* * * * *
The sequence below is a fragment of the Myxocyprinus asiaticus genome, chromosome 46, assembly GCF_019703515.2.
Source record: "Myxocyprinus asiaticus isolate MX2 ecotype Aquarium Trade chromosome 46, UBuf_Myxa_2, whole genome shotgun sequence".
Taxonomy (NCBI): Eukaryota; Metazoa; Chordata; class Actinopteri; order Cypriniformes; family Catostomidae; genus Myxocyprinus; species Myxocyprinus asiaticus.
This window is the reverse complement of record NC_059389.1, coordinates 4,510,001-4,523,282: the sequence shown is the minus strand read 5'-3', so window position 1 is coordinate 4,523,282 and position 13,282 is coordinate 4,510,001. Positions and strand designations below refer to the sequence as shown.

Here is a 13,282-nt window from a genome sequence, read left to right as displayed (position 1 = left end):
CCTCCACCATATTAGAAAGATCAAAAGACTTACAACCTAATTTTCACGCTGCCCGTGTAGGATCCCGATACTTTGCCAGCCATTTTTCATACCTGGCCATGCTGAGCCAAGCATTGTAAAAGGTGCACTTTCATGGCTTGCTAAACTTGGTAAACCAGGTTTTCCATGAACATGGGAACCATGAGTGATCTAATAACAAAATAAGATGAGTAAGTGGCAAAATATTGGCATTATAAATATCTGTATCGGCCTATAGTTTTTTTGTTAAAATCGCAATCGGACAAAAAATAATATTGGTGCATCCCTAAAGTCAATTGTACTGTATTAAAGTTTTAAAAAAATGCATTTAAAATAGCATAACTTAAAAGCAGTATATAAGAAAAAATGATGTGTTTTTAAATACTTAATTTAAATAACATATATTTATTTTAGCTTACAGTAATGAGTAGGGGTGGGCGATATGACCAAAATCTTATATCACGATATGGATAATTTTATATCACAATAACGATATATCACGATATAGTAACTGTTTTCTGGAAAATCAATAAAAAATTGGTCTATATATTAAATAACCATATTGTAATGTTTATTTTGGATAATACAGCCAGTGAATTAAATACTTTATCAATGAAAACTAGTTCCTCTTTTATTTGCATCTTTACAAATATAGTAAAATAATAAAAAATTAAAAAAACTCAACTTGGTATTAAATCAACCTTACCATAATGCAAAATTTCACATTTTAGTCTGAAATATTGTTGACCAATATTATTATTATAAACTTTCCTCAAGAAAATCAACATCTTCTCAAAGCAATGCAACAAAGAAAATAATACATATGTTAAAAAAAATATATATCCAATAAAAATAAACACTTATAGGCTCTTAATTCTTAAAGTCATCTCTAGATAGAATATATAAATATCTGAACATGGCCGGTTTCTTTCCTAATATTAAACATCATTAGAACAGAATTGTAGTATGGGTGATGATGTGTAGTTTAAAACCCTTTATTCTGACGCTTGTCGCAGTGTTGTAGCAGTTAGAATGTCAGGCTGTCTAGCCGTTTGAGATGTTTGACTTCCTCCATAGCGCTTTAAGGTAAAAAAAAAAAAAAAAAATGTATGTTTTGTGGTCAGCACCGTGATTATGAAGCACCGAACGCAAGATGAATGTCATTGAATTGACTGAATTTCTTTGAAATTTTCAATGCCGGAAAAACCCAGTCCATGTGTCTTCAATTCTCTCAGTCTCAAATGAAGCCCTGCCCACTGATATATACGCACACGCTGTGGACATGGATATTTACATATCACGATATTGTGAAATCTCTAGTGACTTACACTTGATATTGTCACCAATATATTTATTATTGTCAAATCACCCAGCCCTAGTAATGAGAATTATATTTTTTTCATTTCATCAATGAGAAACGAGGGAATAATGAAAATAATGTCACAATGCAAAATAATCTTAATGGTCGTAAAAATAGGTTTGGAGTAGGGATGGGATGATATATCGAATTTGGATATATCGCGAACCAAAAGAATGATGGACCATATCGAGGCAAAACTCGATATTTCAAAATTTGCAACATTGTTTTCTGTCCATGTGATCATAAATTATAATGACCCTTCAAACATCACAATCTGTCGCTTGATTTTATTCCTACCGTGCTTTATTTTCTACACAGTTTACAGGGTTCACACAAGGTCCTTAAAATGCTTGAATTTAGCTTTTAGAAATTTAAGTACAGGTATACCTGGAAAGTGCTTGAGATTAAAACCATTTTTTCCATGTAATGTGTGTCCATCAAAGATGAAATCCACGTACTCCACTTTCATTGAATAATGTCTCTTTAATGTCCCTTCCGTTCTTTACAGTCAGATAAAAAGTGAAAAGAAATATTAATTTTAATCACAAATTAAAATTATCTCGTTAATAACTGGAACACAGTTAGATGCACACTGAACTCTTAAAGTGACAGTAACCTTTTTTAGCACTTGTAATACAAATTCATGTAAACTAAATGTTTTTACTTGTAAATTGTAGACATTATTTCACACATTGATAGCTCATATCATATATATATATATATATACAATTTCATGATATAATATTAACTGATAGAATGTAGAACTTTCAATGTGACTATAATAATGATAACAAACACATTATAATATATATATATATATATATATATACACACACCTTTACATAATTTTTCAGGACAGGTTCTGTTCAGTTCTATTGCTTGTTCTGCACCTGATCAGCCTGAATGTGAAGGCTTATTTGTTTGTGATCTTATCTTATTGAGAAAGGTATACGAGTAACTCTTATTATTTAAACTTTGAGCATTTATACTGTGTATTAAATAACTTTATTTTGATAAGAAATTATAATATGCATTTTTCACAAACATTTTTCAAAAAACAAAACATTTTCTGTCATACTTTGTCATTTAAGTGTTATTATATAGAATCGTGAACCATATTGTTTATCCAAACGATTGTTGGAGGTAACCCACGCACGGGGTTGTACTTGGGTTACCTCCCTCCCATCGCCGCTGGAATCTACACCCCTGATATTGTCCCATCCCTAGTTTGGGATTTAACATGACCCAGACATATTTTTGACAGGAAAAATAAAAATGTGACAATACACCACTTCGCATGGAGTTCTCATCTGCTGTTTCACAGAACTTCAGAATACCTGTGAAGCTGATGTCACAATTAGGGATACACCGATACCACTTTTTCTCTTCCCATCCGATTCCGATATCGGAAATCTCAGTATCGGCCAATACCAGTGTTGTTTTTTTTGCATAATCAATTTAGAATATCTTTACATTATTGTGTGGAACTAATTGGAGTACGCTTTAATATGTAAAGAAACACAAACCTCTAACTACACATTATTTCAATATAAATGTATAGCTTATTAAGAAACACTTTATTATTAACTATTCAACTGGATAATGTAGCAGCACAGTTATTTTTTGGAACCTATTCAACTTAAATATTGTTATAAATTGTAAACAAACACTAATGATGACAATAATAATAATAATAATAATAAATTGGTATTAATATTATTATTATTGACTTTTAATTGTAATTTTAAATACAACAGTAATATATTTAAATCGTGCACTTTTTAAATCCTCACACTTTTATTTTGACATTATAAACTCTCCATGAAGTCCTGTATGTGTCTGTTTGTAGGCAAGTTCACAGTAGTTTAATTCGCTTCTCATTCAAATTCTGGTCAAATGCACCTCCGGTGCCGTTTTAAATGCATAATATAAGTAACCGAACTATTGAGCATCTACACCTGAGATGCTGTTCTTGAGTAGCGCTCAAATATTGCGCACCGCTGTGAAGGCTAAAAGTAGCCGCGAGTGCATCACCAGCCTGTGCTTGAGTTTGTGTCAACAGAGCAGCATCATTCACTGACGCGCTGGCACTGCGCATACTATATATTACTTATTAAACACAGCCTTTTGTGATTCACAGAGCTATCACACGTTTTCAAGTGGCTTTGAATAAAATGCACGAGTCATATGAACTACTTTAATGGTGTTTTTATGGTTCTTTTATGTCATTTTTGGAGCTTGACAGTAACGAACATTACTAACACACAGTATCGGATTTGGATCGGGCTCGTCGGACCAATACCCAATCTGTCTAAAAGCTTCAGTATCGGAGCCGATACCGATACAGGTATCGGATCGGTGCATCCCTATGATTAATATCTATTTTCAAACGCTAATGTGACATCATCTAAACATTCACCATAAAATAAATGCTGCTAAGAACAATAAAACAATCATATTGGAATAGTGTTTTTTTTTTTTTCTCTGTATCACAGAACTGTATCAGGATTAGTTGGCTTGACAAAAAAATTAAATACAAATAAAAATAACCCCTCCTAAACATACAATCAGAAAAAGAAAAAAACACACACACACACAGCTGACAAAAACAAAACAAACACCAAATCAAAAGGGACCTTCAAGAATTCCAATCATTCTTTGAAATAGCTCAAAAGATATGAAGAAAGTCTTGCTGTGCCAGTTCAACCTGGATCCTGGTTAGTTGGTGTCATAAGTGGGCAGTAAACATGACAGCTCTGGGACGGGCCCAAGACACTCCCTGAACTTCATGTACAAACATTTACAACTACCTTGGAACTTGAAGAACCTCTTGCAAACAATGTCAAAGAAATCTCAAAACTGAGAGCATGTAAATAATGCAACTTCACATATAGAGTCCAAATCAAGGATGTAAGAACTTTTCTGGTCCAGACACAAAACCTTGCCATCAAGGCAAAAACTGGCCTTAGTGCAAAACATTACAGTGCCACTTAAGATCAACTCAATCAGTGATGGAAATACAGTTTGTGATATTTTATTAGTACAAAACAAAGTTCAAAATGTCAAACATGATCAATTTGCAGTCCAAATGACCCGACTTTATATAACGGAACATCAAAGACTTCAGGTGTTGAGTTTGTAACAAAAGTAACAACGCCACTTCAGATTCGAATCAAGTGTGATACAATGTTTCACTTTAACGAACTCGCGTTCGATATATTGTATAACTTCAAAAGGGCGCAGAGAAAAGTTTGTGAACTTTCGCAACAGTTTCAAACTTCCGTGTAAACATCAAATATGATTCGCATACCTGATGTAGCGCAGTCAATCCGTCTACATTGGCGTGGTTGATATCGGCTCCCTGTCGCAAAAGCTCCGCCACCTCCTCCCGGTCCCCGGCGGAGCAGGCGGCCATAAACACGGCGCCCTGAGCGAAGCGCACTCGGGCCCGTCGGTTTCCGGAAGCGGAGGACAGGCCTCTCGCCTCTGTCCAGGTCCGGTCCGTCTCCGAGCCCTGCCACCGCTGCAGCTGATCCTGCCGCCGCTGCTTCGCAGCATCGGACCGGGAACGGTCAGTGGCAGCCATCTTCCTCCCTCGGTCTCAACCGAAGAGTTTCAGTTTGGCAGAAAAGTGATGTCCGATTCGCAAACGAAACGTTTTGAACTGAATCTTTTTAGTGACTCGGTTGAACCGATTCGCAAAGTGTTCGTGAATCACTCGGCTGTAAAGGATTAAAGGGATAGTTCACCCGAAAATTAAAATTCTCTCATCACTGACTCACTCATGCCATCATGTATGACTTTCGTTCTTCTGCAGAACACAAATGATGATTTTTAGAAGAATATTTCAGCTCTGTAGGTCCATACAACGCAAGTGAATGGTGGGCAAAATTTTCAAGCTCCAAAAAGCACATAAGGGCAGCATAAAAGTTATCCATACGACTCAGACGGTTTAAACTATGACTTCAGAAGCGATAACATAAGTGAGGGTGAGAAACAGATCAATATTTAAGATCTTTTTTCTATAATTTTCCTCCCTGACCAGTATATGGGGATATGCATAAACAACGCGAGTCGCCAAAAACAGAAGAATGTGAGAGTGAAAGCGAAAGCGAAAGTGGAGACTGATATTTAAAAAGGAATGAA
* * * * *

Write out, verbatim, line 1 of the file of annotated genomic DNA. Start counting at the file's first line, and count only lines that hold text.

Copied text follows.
The sequence below is a fragment of the Myxocyprinus asiaticus genome, chromosome 46, assembly GCF_019703515.2.